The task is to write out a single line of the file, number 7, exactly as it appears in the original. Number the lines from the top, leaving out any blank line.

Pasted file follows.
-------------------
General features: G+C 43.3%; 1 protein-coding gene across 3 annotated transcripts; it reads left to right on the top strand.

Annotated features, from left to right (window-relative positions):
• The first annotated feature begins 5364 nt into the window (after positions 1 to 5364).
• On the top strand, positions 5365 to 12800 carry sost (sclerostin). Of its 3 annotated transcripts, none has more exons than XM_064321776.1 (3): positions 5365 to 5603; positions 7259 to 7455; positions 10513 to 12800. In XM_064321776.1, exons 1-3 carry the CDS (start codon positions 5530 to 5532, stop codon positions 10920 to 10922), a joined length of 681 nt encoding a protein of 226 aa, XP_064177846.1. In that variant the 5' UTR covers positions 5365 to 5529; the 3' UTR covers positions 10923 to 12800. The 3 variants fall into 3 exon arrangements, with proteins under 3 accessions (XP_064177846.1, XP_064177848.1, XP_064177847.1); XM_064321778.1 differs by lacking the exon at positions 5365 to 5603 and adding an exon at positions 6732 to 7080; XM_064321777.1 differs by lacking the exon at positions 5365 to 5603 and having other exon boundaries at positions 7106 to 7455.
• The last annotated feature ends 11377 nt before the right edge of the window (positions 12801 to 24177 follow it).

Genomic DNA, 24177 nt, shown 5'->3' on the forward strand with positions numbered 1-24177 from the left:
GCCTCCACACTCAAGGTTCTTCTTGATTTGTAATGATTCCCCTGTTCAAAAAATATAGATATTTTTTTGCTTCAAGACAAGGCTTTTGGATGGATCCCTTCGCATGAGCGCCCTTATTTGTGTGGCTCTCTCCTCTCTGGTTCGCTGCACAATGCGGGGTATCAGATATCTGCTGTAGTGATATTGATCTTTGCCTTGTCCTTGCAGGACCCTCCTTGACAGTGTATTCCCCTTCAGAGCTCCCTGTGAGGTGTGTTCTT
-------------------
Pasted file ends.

GCCTCCACACTCAAGGTTCTTCTTGATTTGTAATGATTCCCCTGTTCAAAAAATATAGATATTTTTTTGCTTCAAGACAAGGCTTTTGGATGGATCCCTTCGCATGAGCGCCCTTATTTGTGTGGCTCTCTCCTCTCTGGTTCGCTGCACAATGCGGGGTATCAGATATCTGCTGTAGTGATATTGATCTTTGCCTTGTCCTTGCAGGACCCTCCTTGACAGTGTATTCCCCTTCAGAGCTCCCTGTGAGGTGTGTTCTT